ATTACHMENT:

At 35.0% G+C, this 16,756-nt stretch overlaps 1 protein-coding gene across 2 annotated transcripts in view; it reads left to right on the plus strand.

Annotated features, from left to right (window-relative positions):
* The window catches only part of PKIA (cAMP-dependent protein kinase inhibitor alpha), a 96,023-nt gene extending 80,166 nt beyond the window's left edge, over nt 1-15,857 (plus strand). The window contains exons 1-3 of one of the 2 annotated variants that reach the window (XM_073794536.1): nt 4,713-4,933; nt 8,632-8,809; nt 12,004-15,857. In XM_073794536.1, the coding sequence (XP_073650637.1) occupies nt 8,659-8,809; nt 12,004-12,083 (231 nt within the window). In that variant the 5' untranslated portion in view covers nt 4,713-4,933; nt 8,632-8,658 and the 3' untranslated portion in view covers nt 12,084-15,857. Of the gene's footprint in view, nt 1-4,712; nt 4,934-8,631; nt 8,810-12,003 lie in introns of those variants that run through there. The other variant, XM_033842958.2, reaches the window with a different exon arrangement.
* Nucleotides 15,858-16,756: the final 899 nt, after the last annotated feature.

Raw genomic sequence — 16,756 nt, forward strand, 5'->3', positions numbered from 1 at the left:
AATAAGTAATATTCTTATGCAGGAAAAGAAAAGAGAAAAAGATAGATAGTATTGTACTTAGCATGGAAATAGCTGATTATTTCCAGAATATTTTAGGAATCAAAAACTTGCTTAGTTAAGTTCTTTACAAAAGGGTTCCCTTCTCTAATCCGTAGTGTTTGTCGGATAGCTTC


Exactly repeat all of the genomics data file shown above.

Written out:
At 35.0% G+C, this 16,756-nt stretch overlaps 1 protein-coding gene across 2 annotated transcripts in view; it reads left to right on the plus strand.

Annotated features, from left to right (window-relative positions):
* The window catches only part of PKIA (cAMP-dependent protein kinase inhibitor alpha), a 96,023-nt gene extending 80,166 nt beyond the window's left edge, over nt 1-15,857 (plus strand). The window contains exons 1-3 of one of the 2 annotated variants that reach the window (XM_073794536.1): nt 4,713-4,933; nt 8,632-8,809; nt 12,004-15,857. In XM_073794536.1, the coding sequence (XP_073650637.1) occupies nt 8,659-8,809; nt 12,004-12,083 (231 nt within the window). In that variant the 5' untranslated portion in view covers nt 4,713-4,933; nt 8,632-8,658 and the 3' untranslated portion in view covers nt 12,084-15,857. Of the gene's footprint in view, nt 1-4,712; nt 4,934-8,631; nt 8,810-12,003 lie in introns of those variants that run through there. The other variant, XM_033842958.2, reaches the window with a different exon arrangement.
* Nucleotides 15,858-16,756: the final 899 nt, after the last annotated feature.

Raw genomic sequence — 16,756 nt, forward strand, 5'->3', positions numbered from 1 at the left:
AATAAGTAATATTCTTATGCAGGAAAAGAAAAGAGAAAAAGATAGATAGTATTGTACTTAGCATGGAAATAGCTGATTATTTCCAGAATATTTTAGGAATCAAAAACTTGCTTAGTTAAGTTCTTTACAAAAGGGTTCCCTTCTCTAATCCGTAGTGTTTGTCGGATAGCTTC